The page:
A Woman's Laughter
Two women, the Martta (Martha) and Maria (Mary) of our day, are sitting in a crowded train among the throng of grim and gloomy passengers. "Nobody laughs". Martta and Maria strike up a conversation however, a conversation about men. Maria astonishes the realistic Martta by speaking of her husband in tender, not to say passionately tender, terms. Generally, women adopt quite the opposite tone in talking of their husbands. Martta gets carried away by the topic and soon the women's conversation embraces the whole subject of the male sex, and in dealing with such a funny subject there is no lack of laughter. The ticket inspector becomes involved too and, although the forces of nature bring the train to a half and there is no sign of the Great Shunting Engine, the women still manage to laugh. Luckily, since "if they stop one day, so perhaps will life itself".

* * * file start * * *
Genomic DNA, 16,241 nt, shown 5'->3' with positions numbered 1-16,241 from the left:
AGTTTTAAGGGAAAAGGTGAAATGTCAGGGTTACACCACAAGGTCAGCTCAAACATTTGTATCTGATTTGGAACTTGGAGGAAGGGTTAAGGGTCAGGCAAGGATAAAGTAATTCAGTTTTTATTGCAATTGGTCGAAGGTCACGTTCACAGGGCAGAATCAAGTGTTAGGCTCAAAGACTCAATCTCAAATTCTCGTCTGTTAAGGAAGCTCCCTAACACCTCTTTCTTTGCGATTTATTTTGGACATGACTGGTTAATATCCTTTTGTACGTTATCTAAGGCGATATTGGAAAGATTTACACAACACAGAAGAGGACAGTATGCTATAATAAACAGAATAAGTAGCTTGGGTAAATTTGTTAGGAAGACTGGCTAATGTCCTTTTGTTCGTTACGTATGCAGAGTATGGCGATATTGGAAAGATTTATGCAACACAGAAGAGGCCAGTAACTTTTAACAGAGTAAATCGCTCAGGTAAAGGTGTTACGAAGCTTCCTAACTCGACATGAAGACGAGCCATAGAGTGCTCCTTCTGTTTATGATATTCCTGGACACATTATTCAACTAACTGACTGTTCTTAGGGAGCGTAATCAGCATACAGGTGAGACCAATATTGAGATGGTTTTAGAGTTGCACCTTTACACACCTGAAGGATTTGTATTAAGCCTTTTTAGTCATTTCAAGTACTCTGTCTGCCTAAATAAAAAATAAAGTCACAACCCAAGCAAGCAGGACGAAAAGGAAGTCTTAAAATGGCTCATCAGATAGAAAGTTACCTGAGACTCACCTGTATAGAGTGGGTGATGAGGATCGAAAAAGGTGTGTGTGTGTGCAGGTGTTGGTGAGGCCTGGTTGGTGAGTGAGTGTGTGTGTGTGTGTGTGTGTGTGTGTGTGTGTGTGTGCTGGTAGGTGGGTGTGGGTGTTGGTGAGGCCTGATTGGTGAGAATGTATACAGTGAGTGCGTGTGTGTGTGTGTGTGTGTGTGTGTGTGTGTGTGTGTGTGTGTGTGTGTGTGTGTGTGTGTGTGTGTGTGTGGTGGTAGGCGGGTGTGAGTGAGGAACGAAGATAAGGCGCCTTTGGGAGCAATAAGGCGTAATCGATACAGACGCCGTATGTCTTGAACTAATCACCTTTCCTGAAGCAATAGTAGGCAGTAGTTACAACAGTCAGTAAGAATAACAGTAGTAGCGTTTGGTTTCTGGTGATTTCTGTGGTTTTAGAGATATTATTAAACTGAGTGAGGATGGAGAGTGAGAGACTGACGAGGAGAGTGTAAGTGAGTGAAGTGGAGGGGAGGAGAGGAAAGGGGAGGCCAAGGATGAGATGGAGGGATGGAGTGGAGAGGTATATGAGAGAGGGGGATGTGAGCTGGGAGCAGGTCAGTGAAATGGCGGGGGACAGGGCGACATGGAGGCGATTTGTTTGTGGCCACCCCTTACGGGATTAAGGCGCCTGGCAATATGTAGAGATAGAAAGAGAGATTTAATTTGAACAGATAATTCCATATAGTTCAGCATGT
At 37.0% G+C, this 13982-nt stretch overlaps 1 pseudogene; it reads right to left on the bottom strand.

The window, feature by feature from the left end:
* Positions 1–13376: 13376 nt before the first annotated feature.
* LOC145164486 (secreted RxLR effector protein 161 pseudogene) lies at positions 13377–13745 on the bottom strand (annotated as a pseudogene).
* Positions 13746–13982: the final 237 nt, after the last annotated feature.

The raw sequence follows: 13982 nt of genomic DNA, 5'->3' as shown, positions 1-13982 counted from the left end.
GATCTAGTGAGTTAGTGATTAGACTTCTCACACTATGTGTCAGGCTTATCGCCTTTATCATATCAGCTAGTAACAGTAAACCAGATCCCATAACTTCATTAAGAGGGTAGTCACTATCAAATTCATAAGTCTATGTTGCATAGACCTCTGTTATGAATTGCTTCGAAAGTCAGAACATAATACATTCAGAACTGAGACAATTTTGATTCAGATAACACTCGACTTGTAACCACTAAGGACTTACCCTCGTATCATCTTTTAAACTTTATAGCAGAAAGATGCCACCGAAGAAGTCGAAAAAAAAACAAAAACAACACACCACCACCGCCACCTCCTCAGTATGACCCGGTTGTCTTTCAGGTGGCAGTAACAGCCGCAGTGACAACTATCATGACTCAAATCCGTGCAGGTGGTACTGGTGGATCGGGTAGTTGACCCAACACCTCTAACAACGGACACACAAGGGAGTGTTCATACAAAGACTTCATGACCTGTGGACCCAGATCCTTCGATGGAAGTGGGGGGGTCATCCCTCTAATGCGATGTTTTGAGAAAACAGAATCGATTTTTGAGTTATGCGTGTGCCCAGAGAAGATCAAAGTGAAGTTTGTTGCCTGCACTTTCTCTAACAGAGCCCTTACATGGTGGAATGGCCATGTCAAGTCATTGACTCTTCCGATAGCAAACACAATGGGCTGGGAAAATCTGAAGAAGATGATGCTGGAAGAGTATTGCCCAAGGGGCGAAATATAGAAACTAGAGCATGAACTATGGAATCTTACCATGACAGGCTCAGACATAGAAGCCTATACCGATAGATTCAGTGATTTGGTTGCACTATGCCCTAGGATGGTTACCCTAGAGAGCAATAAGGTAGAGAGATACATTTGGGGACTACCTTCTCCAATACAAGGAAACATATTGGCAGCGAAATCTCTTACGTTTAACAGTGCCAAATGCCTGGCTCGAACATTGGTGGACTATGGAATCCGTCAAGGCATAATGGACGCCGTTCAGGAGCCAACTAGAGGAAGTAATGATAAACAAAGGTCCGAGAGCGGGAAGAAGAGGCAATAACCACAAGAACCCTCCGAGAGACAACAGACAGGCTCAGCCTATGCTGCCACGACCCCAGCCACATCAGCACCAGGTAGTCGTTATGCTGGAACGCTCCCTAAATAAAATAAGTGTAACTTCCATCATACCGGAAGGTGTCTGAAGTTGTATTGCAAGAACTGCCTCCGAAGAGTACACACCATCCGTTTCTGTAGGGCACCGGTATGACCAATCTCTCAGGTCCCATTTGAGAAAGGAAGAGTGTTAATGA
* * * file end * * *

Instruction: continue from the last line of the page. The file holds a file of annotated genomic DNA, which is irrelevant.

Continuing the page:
Winner of the Prix Italia award in 1982.